Melinda by Marcogressler

One of my favorite photos on ViewBug is ”Melinda”. It makes me feel:
It's the simplicity of that shot. There was a window, a model and me - thats all! We fooled around a bit and we had this almost meditative time when we shot and the moods she created were amazing. I love it how she looks outside of the window and has this melancholy in her expression. She doesn't say anything but she's telling a whole story. Thats what I'm looking for as a portraiture photographer.

Anetta-Keys by Marcogressler

One of my favorite photographers on Viewbug is ”JakeOlsonStudios” because:
Because I love the warm tones and the moods he creates. His portraits are amazing! There's so much story in his pictures.

Iris by Marcogressler

These are 3 quick tips I’d like to share with fellow photographers:
1. Don't get stuck with technology. Dani Diamond is one of the best portrait photographers I know and he shoots in Aperture priority mode! See the camera as a tool to get good pictures. You have to understand it but you don't have to know everything about it. With macros it’s totally different, you have to get stuck with technology here.

2. We're digital, so don't be afraid to shoot too many pictures. It takes a bit longer to figure out which the best picture is, but it's worth it.

3. Don't try to imitate others, be yourself! Photography is personality and therefore, if you wanna be authentic there's only one way - get inspired, but create your own style.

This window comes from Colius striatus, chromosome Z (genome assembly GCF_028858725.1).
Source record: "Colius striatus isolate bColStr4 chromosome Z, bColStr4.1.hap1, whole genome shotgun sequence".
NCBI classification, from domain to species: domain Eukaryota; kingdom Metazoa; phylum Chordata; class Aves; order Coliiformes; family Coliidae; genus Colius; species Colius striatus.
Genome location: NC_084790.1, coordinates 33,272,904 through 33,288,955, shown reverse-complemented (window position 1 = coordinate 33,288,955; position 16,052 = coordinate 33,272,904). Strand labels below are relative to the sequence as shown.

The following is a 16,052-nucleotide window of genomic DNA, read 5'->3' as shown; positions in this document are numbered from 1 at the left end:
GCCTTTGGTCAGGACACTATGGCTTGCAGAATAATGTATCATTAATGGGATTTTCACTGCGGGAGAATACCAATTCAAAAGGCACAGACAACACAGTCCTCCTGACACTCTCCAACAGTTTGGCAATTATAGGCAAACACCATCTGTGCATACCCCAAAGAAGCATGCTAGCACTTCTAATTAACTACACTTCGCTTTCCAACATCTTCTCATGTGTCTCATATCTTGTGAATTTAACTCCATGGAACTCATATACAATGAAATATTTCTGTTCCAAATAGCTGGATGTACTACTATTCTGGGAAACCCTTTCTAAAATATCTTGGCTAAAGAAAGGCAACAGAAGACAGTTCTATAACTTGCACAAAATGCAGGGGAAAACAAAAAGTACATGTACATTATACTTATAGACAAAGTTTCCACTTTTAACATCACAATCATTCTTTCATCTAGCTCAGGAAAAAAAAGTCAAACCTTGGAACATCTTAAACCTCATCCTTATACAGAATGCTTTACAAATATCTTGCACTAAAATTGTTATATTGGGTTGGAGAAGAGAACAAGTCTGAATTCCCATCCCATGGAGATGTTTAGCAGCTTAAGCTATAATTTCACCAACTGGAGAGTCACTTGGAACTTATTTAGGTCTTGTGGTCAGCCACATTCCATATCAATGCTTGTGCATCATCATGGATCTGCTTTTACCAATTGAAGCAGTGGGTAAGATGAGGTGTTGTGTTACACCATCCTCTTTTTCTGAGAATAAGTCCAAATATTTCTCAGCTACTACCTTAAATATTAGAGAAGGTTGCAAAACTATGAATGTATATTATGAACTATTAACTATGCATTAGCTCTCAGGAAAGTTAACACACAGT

a wet Fly by Marcogressler

One photo that was difficult to shoot was ”a wet Fly”, because:
This was an opportunity I waited years for! For me, macro photography is all about documenting the beauty of the smallest things of the nature. That requires a lot of patience. It means, that I get up early with the hope that I'll find an insect thats fitting into my vision of such a shot. There are not too many days in a year that give you that opportunity. It has to be one of the first warm spring days when the insects are back to the fields or one of the last warm days in autumn, when they are still there (autumn works better for me, because many of the insects are at the end of their life cycle, which means they are less active). And if the temperature falls below 0°C at night, you have the chance to find one of those tiny little animals frozen in dewdrops because it wasn't able to find a shelter soon enough. And believe me it's difficult to find these little contemporaries when it's dark and the time is working against you with the upcoming sunrise. But the best way to find them is to stay calm. Even if they're almost frozen they still have a flight distance.

Buttercup by Marcogressler

The tips and secrets behind this photo:
It's a stack of more than 50 images finally, so the insect should not move haha. Get used to programs like helicon remote and helicon focus. Use flashes (I use a dual-arm Macro flash bracket mount) to lighten up the entire scene, because it's almost impossible to shoot this with natural light. Use mirror lockup to minimize vibration. Use a heavy tripod and a gearhead!

For more great photos taken by Marco, visit his profile, website, Facebook page and Instagram.